I write this column after Team USA, in its many forms, loses an international golf match. I’ve made notations after Ryder and Curtis and Walker cups in the past. On Sunday, August 18th, Team USA went down to a massive defeat (10-18) against the European team in the Solheim Cup. Named for the founder of PING, the Solheim Cup is a biennial competition involving female touring professional golfers.
Many aficionados and members of the media will take a knee-jerk reaction to the events of the past three days at the Colorado Golf Club, near Denver. Team Europe found that special bond and combined it with stellar play to defeat a USA side that was decidedly weaker than in the past. How so? Well, consider that just two members of the team (Stacy Lewis and Christie Kerr) have wins on tour this year. When you don’t win, you sometimes forget how to close the deal. This point is not very strong, however, when you consider that only a trio of European women have won on either tour (Euro or USA) this year: Beatriz Recari, Suzann Pettersen and Carlota Ciganda.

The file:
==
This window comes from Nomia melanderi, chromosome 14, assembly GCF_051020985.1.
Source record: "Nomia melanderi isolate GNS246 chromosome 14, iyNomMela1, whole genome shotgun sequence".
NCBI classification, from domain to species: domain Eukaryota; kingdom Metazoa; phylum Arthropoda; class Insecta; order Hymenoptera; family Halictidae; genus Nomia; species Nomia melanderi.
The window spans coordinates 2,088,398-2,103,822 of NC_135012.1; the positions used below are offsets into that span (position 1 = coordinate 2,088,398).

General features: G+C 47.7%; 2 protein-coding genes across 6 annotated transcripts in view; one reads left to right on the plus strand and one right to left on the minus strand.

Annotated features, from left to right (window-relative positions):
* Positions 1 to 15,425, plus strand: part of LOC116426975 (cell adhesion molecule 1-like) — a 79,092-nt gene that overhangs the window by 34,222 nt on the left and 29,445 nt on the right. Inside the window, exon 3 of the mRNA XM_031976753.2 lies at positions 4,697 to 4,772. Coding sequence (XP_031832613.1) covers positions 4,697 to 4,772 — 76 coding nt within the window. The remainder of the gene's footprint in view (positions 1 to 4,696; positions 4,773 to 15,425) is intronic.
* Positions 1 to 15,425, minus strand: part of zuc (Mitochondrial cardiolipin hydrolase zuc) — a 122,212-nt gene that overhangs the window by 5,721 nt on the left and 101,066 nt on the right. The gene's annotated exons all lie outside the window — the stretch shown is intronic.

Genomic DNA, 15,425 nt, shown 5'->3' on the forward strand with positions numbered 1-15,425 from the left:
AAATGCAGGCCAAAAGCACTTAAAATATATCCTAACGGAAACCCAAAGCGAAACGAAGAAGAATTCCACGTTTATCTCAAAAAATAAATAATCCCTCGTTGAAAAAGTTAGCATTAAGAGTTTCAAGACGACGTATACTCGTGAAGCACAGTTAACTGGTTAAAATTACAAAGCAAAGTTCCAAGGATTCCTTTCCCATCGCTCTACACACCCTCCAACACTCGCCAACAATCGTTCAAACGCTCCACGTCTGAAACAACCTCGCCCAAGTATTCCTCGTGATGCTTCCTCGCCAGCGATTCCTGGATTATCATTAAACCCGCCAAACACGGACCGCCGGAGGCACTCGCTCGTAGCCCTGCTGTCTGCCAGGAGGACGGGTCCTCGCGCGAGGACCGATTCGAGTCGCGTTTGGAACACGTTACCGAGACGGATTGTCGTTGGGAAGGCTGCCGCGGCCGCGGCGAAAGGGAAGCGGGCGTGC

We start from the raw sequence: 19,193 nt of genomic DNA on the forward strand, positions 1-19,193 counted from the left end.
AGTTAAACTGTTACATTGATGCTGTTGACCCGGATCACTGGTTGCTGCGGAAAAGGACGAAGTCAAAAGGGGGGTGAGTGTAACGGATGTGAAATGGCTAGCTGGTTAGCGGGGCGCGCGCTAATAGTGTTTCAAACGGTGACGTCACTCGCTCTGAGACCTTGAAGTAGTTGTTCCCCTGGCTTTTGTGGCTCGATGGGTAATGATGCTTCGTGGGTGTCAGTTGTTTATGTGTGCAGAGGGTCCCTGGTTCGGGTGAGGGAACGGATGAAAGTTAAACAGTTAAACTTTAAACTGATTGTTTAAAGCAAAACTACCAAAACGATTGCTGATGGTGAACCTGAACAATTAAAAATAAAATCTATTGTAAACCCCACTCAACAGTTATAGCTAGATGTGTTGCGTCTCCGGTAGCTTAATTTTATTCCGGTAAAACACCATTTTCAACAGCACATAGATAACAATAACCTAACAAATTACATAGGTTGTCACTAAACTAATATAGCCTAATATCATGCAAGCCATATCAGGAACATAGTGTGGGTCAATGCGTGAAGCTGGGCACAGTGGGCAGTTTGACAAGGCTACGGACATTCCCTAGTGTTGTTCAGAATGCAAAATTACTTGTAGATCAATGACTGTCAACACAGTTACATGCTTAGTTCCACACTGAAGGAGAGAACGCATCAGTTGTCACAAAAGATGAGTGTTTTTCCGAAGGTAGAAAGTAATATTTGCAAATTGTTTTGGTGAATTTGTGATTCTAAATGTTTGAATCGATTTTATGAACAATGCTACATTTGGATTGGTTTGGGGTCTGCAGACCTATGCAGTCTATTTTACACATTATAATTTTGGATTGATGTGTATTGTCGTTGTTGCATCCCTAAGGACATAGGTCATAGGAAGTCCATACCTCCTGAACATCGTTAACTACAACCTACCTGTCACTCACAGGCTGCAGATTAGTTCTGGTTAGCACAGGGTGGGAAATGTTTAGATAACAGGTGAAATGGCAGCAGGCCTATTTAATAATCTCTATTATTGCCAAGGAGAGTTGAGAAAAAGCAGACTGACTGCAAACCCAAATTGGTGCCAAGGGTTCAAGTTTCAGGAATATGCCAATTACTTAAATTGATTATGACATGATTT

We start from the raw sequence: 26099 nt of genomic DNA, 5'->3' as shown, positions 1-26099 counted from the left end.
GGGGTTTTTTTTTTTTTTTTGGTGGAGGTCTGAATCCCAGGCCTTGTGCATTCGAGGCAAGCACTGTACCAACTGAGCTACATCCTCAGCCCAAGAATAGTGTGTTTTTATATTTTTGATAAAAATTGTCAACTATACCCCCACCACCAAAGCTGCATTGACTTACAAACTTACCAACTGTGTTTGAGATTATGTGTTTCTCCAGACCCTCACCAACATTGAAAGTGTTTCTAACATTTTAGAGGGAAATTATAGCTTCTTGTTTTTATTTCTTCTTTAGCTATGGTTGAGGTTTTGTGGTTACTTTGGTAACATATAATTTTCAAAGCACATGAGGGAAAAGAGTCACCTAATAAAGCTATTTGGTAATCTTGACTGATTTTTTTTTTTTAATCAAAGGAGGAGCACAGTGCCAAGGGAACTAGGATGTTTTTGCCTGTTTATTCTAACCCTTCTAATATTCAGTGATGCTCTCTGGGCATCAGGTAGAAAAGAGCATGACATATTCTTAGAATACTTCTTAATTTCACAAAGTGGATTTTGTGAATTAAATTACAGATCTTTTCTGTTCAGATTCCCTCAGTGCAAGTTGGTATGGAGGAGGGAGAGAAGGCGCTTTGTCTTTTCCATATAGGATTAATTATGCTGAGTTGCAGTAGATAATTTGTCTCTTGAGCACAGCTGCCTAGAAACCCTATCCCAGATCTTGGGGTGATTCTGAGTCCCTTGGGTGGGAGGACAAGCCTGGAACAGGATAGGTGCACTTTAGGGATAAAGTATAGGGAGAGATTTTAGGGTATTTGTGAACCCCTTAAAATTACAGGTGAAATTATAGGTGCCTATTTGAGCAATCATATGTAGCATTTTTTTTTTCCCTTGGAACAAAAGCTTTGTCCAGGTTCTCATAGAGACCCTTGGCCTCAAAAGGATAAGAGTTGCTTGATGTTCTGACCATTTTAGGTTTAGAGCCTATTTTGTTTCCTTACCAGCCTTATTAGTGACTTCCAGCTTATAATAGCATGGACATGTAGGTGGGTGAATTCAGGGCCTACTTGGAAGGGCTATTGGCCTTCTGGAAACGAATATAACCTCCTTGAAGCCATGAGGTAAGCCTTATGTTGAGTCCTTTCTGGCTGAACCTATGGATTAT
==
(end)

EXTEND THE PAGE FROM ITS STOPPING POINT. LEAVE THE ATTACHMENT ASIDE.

It can be tough to make an argument for why things shook out the way they did. Sometimes a course fits a player’s or team’s eye, sometimes the stars and planets align and sometimes a team is simply better. I’ve coached my share of teams and had better teams lose, lesser teams win and many teams play to form. I suspect that Team USA would confess that it felt pressure once it got behind on day one. Similarly, the Euros doubtless felt a groundswell of Yes We Can after seizing a two-point lead after Friday’s matches.
Golf is a selfish game. It has no equivalent to the doubles specialists of professional tennis, mainly because there is no money in it. Golfers play as individuals in 97% of professional instances and the one week every other year (every year if you are a top USA male professional) that they compete as teammates, they are expected to subjugate the individual to the collective. Socialism and golf? Interesting, very interesting.
In a few weeks, USA amateurs will meet their counterparts from Great Britain and Ireland in the Walker Cup. The matches will be held on US soil and the US team is a very strong one. Many players know each other from their college teams, which should give the Yanks a decided advantage. What will the outcome be? One of many potential certainties.